1803 — 1869
Latest albums featuring Berlioz as composerShow all
Münchner Philharmoniker & Sergiu Celibidache
Berlioz: Symphonie fantastique, Op. 14, H. 48: II. Un bal. Valse. Allegro non troppo
La Simphonie du Marais and Hugo Reyne
Les Amours d'un Rossignol - Musique pour le flageolet français
Choeur de la Radiodiffusion Télévision Francaise
LP Pure, Vol. 45: Scherchen Conducts Berlioz (Historical Recording)
Sir John Barbirolli
Barbirolli Conducts Rimsky-Korsakov, Ravel, Debussy, Brahms and More (Remastered)
San Francisco Symphony & Michael Tilson Thomas
Berlioz: Overture to Benvenuto Cellini
Show all 1408 albums featuring Berlioz
Hector Berlioz is one of the most idiosyncratic composers of the 19th century. He was the foremost French composer at a time when the main artistic endeavours of his country were in literature and the visual arts. He had deep roots in classicism yet his music fully embodied the romantic idiom and he massively contributed to the further development of Romanticism. During his lifetime he was also considerably well known as a music critic and conductor and wrote a Treatise on Instrumentation, a milestone in the evolution of the modern orchestra.
Berlioz was born in La Côte-Saint-André in 1803, the eldest son of a prominent doctor of great intellect and liberal outlook, who taught his son French and Latin literature, geography and gave him rudimentary lessons on the flageolet. He later went on to study flute and guitar with other teachers.
Interestingly, Berlioz never learned the piano and could not play more than a few chords. He learned harmony entirely without reference to a keyboard. As a young teenager, he began to compose ambitiously, but very little survives from this time. His musical horizons were still narrow by the time he was sent to study medicine in Paris in 1821 and he had never heard music by the major composers such as Beethoven, nor had he ever seen a full score. This changed when, within months of his arrival in Paris, he became a regular attendee at the Paris Opéra. Works by Gluck and Salieri made a lasting impression on him and he spent time at the Conservatoire library as often as he could, eventually being admitted to the composition class of Jean-François Le Sueur after being introduced to him by a friend. In was in these years that he focused on large-scale orchestral works for the first time. After eventually quitting his medical studies, he dedicated himself fulltime to music.
The year of completion of Symphony Fantastique was the same year that he won thePrix de Rome, requiring Berlioz’s residency in Italy where he spent a valuably formative 15 months. His masterpiecesLes Troyens and Béatrice et Bénédict reflect the warmth and stillness of the Mediterranean.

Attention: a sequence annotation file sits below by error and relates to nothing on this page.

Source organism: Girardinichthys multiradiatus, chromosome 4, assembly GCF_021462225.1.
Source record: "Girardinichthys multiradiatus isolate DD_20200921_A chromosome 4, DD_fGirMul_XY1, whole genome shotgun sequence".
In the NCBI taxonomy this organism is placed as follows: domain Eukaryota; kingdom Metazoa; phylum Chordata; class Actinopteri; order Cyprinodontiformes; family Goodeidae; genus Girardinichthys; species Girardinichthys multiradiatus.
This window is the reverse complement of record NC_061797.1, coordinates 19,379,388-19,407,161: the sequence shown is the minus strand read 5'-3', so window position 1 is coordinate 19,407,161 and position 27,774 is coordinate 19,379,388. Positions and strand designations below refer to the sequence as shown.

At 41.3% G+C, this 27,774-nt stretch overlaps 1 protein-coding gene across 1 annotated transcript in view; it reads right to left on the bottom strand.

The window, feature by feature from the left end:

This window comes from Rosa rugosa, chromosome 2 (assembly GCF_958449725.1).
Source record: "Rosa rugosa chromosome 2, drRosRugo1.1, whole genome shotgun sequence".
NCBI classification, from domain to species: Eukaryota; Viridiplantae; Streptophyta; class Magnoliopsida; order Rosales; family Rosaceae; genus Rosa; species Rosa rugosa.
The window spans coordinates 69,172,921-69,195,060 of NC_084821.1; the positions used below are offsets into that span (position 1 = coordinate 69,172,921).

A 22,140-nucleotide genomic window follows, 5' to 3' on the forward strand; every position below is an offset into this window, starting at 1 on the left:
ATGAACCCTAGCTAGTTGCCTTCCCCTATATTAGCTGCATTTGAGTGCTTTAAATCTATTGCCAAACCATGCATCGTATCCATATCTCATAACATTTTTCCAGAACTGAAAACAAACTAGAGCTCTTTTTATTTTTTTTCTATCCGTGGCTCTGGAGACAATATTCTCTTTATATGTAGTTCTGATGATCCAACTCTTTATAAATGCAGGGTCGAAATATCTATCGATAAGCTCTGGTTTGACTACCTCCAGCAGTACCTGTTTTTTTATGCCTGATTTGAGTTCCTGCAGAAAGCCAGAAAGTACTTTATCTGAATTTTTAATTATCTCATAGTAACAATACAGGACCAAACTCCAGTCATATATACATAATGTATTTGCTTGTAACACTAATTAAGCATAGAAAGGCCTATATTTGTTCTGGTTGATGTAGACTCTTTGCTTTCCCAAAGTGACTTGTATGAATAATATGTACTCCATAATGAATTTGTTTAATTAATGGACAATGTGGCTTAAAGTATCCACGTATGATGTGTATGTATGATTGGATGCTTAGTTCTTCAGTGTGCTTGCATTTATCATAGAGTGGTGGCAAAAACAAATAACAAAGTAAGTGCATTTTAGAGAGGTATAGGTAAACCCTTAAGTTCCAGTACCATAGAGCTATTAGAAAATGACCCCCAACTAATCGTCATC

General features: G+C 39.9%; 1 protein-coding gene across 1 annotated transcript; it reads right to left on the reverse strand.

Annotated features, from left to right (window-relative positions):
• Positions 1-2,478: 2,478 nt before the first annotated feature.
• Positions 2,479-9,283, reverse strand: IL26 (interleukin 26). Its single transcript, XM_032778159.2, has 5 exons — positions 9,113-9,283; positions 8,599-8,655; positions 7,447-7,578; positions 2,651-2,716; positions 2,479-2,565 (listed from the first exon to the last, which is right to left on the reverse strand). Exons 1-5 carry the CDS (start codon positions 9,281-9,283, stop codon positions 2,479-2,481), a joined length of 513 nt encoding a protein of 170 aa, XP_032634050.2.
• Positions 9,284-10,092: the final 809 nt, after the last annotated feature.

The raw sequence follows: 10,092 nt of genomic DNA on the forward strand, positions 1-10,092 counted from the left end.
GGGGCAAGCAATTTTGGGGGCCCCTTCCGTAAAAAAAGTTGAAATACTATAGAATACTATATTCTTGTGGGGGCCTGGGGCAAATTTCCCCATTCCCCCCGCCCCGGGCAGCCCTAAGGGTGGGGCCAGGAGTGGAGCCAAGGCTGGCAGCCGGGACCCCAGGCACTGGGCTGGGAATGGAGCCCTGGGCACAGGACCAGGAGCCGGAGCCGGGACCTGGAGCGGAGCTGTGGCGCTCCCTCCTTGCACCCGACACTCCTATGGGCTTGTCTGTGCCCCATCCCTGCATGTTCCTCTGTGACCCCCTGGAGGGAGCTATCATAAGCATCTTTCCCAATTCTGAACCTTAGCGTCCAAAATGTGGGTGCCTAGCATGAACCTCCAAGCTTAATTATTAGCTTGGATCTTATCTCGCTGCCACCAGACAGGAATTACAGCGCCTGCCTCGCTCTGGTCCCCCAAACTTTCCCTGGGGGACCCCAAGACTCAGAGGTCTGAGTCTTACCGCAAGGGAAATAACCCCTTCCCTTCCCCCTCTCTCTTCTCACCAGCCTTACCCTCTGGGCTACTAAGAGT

From 1840 for the next 20 years, Berlioz made frequent trips to Germany, Austria, Bohemia, Hungary, Russia and England as he believed that a much greater degree of curiosity and innovation in music was taking place abroad than in France. In Germany he met Schumann, Mendelssohn and Wagner. Berlioz was generally well received – a new and original French voice was emerging at the forefront of European artistry. It was on tour in these cities, Vienna, Breslau and Prague, that he composed hisLa damnation de Faust, but disappointingly, it was premiered back in Paris, where he was not appreciated to the same degree. He wrote about the outcome: ‘Nothing in my career as an artist wounded me more deeply than this unexpected indifference’.
Berlioz was celebrated to a much larger degree posthumously. Although he belongs to a strong tradition, he is an isolated figure, since the music on which he based his style is relatively obscure and much of his expertise comes from his wild imagination. The Russians were great enthusiasts of Berlioz, particularly Balakirev, but the greatest resurgence of Berlioz was in the second half of the twentieth century, assisted by recordings ofLes Troyens by Barzun in the 1950s.
Berlioz had a striking ability to take his vivid impressions of scenes, emotions and thoughts and transmute them into a high artistic form. Shakespeare and Goethe were massive sources of inspiration for his works. He started to learn English to be able to read Shakespeare. Goethe’s writings inspired him to writeLa damnation de Faust and Byron influenced his Harold en Italie. Berlioz composed hisRomeo and Juliet in the late 1830s and although he was condemned by critics for misunderstanding Shakespeare, Wagner who was in the audience, hailed it a ‘revelation’. In a 1928 letter, he declared Goethe and Shakespeare to be "the silent confidants of my suffering; they hold the key to my life''.
On the 11th of September 1827, Berlioz attended Hamlet at the Odéon and saw Irish actress Harriet Smithson for the first time, whom he fell in love with. He gained a lot of creative inspiration from his love, or rather his obsession, with Harriet, having never actually met her in person. His passion for her was vividly conveyed into the programmaticSymphonie Fantastique, one of his most famous masterpieces which he composed in 1830. The five movement symphony, which is a landmark in its innovations in programmatic writing, was also partly influenced by Thomas de Quincey’sConfessions of an Opium-Eater. A recurring theme, orideé fixe which personifies Harriet, unifies the five movements.